‘PlayStation VR Worlds’ Review: Just Another Demo Disc
- Diverse collection of games
- The London Heist, Dangerball, and Ocean Descent
- Fun to show new VR users
- Underdeveloped ideas
- Scavengers Odyssey and VR Luge
- Lack of replayability
PlayStation VR Worlds is, for those not in the know, a confusing package of content. When you buy a PlayStation VR headset, you already get a multi-game demo disc packed full of short glimpses for some of the PS VR’s biggest and best games. It’s appropriately named the Demo Disc. That’s literally what the box says.
Naturally, people might be a bit confused when they hear about PlayStation VR Worlds, a collection of five short experiences intended as introductory moments into the possibilities of VR. That sounds an awful lot like a demo disc, right? Well, it kind of is, except there aren’t full versions of these games waiting on the other end of a price tag and this disc isn’t free. Instead, you pay for a small collection of unrealized or unfinished games and experiences with a mixed bag of results.
Since each of the five games is a standalone experience, let’s look at them individually.
The London Heist
This is likely the one you’ve heard of or seen before. Originally, people assumed it would become a full game, but as it turns out, it was rolled into the PS VR Worlds package instead. It’s an enjoyable romp through London and lasts about a half hour from start to finish. You’re in what appears to be a gang or mob of some kind and are planning to steal a very special diamond. What ensues consists of couple fire fights, some light interactive moments, and a grueling interrogation scene.
The gunplay itself is fun and the voice work is top-notch, but I was ultimately left wishing for more. It feels like an abbreviated version of a larger story with a lot of potential, but in its current state I’d hardly recommend ever playing it more than once. It’s certainly the only one that actually consists of a narrative.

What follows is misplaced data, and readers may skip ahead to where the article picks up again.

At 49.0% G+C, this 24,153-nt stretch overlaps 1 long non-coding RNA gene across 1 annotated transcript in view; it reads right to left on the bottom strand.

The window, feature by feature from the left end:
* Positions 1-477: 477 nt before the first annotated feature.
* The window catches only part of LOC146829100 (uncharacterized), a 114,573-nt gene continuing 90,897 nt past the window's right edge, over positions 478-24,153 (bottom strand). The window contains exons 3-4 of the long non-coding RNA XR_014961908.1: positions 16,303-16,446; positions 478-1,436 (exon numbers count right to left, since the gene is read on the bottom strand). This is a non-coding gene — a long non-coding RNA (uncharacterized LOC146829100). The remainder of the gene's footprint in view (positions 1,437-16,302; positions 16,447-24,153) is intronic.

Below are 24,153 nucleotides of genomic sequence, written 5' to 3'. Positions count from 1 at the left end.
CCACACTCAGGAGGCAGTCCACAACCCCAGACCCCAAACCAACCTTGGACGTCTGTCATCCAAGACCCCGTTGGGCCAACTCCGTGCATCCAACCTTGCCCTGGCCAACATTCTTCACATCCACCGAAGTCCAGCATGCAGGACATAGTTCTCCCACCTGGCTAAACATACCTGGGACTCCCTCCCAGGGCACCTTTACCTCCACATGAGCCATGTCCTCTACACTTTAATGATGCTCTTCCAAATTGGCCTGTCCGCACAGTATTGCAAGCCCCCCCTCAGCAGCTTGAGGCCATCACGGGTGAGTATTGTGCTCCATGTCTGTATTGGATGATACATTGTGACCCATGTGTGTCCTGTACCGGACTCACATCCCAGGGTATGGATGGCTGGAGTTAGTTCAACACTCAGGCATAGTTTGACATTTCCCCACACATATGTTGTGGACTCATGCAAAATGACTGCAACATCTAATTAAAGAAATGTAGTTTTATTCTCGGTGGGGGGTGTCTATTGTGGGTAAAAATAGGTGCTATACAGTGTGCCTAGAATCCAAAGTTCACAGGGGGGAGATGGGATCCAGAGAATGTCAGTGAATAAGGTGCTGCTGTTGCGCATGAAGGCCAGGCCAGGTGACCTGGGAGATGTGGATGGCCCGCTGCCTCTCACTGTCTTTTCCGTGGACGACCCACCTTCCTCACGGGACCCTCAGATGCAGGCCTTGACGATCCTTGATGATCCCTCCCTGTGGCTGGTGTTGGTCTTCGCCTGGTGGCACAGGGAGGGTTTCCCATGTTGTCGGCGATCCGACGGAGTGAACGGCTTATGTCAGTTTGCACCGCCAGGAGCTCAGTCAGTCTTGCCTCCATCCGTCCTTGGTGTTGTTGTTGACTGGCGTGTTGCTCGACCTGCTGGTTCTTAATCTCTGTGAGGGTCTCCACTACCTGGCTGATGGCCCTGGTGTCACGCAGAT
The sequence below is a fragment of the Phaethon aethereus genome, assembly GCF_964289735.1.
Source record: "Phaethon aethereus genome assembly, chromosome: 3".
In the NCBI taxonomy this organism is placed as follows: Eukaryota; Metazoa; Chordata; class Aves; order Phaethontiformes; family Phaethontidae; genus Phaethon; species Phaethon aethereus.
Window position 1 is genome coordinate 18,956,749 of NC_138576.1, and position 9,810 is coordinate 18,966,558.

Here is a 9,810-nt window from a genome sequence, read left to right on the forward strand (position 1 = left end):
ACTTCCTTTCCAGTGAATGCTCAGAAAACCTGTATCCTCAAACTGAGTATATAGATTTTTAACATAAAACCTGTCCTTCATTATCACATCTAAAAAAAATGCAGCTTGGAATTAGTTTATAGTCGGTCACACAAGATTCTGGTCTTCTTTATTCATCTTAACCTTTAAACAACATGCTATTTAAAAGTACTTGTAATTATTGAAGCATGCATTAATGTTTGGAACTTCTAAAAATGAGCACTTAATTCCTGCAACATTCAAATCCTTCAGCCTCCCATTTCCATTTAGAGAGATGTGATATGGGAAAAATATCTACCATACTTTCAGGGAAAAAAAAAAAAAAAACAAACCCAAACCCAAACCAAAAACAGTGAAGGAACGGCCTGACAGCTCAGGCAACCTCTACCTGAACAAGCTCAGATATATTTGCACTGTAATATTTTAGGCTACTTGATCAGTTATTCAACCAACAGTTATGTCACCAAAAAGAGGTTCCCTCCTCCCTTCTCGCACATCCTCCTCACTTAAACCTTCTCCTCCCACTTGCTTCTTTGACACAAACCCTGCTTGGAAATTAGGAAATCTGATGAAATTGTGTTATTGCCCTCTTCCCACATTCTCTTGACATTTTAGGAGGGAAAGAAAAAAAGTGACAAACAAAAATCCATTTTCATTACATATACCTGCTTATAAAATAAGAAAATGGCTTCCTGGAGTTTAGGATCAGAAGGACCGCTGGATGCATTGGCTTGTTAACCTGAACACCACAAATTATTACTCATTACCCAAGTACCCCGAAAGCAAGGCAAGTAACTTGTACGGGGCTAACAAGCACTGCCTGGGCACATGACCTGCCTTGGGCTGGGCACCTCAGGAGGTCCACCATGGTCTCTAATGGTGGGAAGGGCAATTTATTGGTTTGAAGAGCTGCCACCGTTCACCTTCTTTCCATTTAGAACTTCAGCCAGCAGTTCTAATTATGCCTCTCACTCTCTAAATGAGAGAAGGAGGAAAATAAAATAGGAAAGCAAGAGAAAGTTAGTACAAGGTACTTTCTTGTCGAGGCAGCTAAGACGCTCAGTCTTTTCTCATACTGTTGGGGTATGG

This was originally known as Into the Deep and changed its name following the inclusion in this package. You’ll go down underwater in a cage, get harassed by a big ol’ shark, and probably get a bit nervous from time to time. Since you can hear and see the shark coming from roughly a mile away, it’s not as terrifying as some of the reactions you might have seen online would leave you to believe.
It’s visually stunning and makes me want a fully-featured VR scuba diving game really, really badly. There’s also a more passive viewing mode as well.
This is, surprisingly, my personal favorite of the bunch. While it’s basically just Pong, but with your face, the excitement comes from the fact that each of your opponent’s has a different paddle with different abilities. Some can blast back multiple balls, others can slam them at super fast speeds. By banging your head forward you can send the ball flying with force, or by sliding your head to the side, you can enact a special curve ball.
Panels of the room come flying off the walls as the ball makes contact, making it a visual splendor to watch. Gameplay is fast, fun, and satisfying. I just really wish there was multiplayer.
This one feels a bit like a scrapped game idea that never got a whole lot of traction internally. Sony didn’t bother talking about this entry in PS VR Worlds very much, frankly because many the other three I mentioned are more enjoyable. This plays out like a mixture of a mech-combat and space shooter game, with you exploring space and structures in a unique ship.
There are more thrills to be found in the free EVE: Valkyrie demo on your demo disc than in this one.
Last and least is VR Luge. You’ll tilt your head from side-to-side to steer your street luge as breakneck speeds as you dodge and swerve between cars. The sense of speed is great, but the limited courses, lack of real challenge (hitting cars doesn’t do much other than give you a slight time penalty) and disappointingly shallow gameplay keep this one from breaking away from the pack.
I can see why this didn’t evolve into a bigger game, but it would have been nice to see it at least polished up a bit more.
Final Score: 5/10 – Mediocre
PlayStation VR Worlds feels like a poor attempt at creating a bundle game collection that could stand toe-to-toe with fully-developed games on retail shelves. The PS VR itself comes with a demo disc that’s frankly better than this collection, but if you’re getting the bigger bundle that includes Worlds already, or really want to check out The London Heist, Dangerball, or Ocean Descent, then it’s worth a quick run through. Three of the five games are pretty solid, but it’s hard to recommend as anything other than a nifty bundle purchase.
PlayStation VR Worlds will be available for PlayStation VR on October 13th, at the price of $39.99.
Read our Game Review Guidelines for more information on how we arrived at this score.